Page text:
“I don’t condone the actions, but I certainly understand where they came from,” she wrote.

Her husband Fred McCarty, who is also a True Texas Project leader, responded, “You’re not going to demographically replace a once proud, strong people without getting blowback.”

Those comments have not prevented the group from maintaining close relationships with prominent Republican elected officials, including Attorney General Ken Paxton, former Texas GOP Chair Matt Rinaldi, and a slate of current and presumptive lawmakers primarily funded by Dunn and Wilks.

In November, U.S. Sen. Ted Cruz said, “I know that the True Texas Project gets things done, and I need each and every one of you to continue to fight for the conservative principles we all stand for.”

The upcoming conference includes multiple sessions that extremism experts said were concerning because they advanced once-fringe claims about a “war on white America” or a Democratic effort to “rid the earth of the white race.”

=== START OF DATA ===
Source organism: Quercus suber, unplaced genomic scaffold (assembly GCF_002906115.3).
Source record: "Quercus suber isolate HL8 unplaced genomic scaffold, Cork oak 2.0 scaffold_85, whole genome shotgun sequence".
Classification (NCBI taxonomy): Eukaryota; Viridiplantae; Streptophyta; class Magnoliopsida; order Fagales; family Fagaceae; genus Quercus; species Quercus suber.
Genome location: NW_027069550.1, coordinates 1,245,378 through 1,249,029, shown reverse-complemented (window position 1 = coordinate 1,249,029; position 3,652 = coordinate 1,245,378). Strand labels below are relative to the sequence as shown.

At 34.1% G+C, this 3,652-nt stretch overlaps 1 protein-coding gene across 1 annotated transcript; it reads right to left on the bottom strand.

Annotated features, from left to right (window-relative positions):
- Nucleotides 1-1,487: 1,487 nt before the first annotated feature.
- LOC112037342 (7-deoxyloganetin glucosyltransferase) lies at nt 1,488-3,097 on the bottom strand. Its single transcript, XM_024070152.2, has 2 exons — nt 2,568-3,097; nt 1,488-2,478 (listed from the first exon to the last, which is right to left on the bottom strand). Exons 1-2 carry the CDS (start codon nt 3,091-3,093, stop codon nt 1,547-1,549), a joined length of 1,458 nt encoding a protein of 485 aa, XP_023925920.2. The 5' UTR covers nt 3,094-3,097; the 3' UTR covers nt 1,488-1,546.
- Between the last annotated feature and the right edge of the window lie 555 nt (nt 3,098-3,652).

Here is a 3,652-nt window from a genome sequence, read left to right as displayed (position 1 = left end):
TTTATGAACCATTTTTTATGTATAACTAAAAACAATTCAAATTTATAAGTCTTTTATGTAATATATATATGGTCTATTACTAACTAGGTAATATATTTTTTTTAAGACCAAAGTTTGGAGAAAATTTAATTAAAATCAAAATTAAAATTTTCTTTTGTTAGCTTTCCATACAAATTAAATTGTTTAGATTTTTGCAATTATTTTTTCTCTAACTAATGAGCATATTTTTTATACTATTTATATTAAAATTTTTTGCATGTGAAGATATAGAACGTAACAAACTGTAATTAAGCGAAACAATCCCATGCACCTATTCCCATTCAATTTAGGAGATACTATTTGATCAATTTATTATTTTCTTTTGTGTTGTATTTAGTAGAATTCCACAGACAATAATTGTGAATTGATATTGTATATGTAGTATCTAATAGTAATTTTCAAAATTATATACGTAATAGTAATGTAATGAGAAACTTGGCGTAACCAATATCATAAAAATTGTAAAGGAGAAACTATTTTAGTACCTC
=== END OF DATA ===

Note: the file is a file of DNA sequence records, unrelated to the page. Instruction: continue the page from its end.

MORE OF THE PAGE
The description for a session on “Multiculturalism & The War on White America” reads, “It’s absolutely vital we remember that when they say ‘white supremacy’ or ‘white nationalism’ or whatever the most recent scare phrase is, they literally just mean your heritage and historical way of life. It’s a culture war, simple as that. Stop apologizing. Stop backing down. Start fighting back.”

The agenda for the event also claims that “forced multiculturalism” and immigration are part of a global plot that has undermined American Christianity and that xenophobia is “an imaginary social pathology” and a term that has been used to discourage “love of one’s own people.” It also features a session that seeks to downplay the antisemitism and racism at the core of Great Replacement Theory.

 

Kayla Guo and Juan Salinas II contributed to this story.

 

A version of this story originally appeared in The Texas Tribune.